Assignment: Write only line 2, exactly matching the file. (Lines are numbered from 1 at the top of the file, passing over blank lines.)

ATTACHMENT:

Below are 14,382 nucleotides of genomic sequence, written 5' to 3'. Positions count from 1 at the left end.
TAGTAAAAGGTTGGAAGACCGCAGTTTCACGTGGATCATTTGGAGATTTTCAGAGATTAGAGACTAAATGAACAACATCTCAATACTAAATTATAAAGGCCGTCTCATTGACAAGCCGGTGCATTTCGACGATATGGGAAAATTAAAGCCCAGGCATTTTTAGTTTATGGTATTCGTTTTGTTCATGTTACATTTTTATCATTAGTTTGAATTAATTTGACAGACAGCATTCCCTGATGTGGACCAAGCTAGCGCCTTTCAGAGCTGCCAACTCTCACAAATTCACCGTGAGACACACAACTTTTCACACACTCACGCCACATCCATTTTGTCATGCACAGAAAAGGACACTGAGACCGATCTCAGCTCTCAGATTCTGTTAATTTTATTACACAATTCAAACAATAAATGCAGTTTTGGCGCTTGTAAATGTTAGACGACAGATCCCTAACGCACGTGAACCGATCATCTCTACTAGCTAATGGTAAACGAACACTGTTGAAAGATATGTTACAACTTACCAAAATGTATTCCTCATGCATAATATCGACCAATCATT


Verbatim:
TAGTAAAAGGTTGGAAGACCGCAGTTTCACGTGGATCATTTGGAGATTTTCAGAGATTAGAGACTAAATGAACAACATCTCAATACTAAATTATAAAGGCCGTCTCATTGACAAGCCGGTGCATTTCGACGATATGGGAAAATTAAAGCCCAGGCATTTTTAGTTTATGGTATTCGTTTTGTTCATGTTACATTTTTATCATTAGTTTGAATTAATTTGACAGACAGCATTCCCTGATGTGGACCAAGCTAGCGCCTTTCAGAGCTGCCAACTCTCACAAATTCACCGTGAGACACACAACTTTTCACACACTCACGCCACATCCATTTTGTCATGCACAGAAAAGGACACTGAGACCGATCTCAGCTCTCAGATTCTGTTAATTTTATTACACAATTCAAACAATAAATGCAGTTTTGGCGCTTGTAAATGTTAGACGACAGATCCCTAACGCACGTGAACCGATCATCTCTACTAGCTAATGGTAAACGAACACTGTTGAAAGATATGTTACAACTTACCAAAATGTATTCCTCATGCATAATATCGACCAATCATT